The Problem of Evil: Augustine and Irenaeus Essay
a) Explain how the theodicy of Irenaeus differs from that of Augustine. One of the main arguments used by non-believers against the existence of God is the presence of evil and suffering in the world. The term ‘evil’ is often used to describe something that is morally wrong.
Philosophers make a distinction between moral evil and natural evil. Moral evil results from human actions that are morally reproachable, and Natural evil results from the malfunctioning of the natural world, which produces entities such as disease and famine.St Augustine (354 – 430CE) based his arguments on the Bible, especially the accounts of the creation and the fall in Genesis. His influential theodicy rests upon two major assumptions; evil did not come from God since God’s creation was faultless and perfect, and evil came from elsewhere and God is justified in allowing it to stay. Augustine started from the assumption that God is wholly good and that God created a world free from faults. Following the teaching in Genesis 1, Augustine emphasised that ‘All God has made pleased Him’; suffering and evil were therefore unknown.
He made the logical point that it is not possible for God to be responsible for evil since evil is ‘not a substance’. Instead, evil refers to what is lacking in a thing; it is a ‘privation of good’. Augustine used the analogy of blindness, which is not an entity in itself but an absence of sight. If God cannot have created evil, Augustine traced its origin to those areas within the world that have free will; specifically, angels and human beings.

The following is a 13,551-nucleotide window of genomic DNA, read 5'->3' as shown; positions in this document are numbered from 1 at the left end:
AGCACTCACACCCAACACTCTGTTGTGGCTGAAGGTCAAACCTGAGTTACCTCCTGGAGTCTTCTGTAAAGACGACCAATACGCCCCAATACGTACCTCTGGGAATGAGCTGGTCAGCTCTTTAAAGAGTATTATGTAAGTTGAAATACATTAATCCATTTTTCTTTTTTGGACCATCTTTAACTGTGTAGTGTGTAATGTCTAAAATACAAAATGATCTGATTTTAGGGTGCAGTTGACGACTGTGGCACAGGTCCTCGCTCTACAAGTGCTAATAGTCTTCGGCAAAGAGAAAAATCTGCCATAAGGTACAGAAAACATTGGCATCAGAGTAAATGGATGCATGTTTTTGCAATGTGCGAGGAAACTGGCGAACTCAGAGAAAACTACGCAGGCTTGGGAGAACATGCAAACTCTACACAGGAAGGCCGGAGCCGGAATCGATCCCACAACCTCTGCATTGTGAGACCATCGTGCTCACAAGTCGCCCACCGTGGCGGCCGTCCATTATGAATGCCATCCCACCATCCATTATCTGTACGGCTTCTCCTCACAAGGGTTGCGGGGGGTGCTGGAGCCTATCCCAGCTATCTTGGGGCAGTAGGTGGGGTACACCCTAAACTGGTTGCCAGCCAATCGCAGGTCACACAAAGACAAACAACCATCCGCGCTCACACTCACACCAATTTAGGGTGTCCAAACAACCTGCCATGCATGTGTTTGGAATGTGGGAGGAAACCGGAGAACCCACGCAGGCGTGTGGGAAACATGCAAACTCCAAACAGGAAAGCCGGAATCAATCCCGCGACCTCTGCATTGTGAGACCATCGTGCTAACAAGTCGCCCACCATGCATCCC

These abused God’s gift of freedom and chose wilfully to turn their attention away from God, the supreme good, and to idolise instead ‘lesser goods’.In keeping with the story of the fall in Genesis 3, he argued that the desire for power proved too much for Adam and Eve, who were tempted by Satan, a fallen angel, to break God’s command and to eat the forbidden fruit. Having explained the origin of evil, Augustine went on to show that all suffering is a fully deserved consequence of human sin. Natural evil originated from the loss of order within nature following the first sin.
This destroyed the delicate balance of the world.From then on, there was to be hostility between humans and other creatures. Humans would have to battle constantly to grow enough food. Pain, such as that resulting in childbirth, entered the world, along with death.
The first sin also caused the world to become distanced from God. In this new and damaged environment, remote from God, moral evil flourished and spread. Augustine concluded his theory with a reminder of God’s grace: if God was simply just, everyone would go to their rightful punishment in Hell.Through His grace, however, God sent His son to die on the cross so that some might be saved and go to Heaven. This shows that God is merciful as well as just. Irenaeus (c.
130 – 202CE), as with Augustine, traced evil back to human free will. He differs in that he admits that God did not make a perfect world and that evil has a valuable role to play in God’s plan for humans. Unlike Augustine, Irenaeus admitted that God is partly responsible for evil. His responsibility extends to creating humans imperfectly, and making it their task to develop to perfection.This idea is based upon Irenaeus’ interpretation of Genesis, where God said, ‘Let us make man in our image, after our likeness. ’ Irenaeus concluded that at first, humans were made in God’s image and only later would develop into His likeness.
For Irenaeus, being in God’s image involved having intelligence, morality, and personality, yet it lacked completion. Completion would only be gained upon transformation into God’s likeness. It was Irenaeus’ claim that evil was an essential means to this transformation.Irenaeus explained that humans did choose evil, which is why the fall occurred. But although evil clearly makes life difficult, it nevertheless is beneficial in that it enables us to understand what good is; “How, if we had no knowledge of the contrary, could we have instruction in that which is good? ” – Irenaeus.
Having explained the necessity of both potential and actual evil, Irenaeus looked ahead to Heaven, where everybody will have completed the development into God’s likeness, and where the sufferings on Earth will have been long forgotten.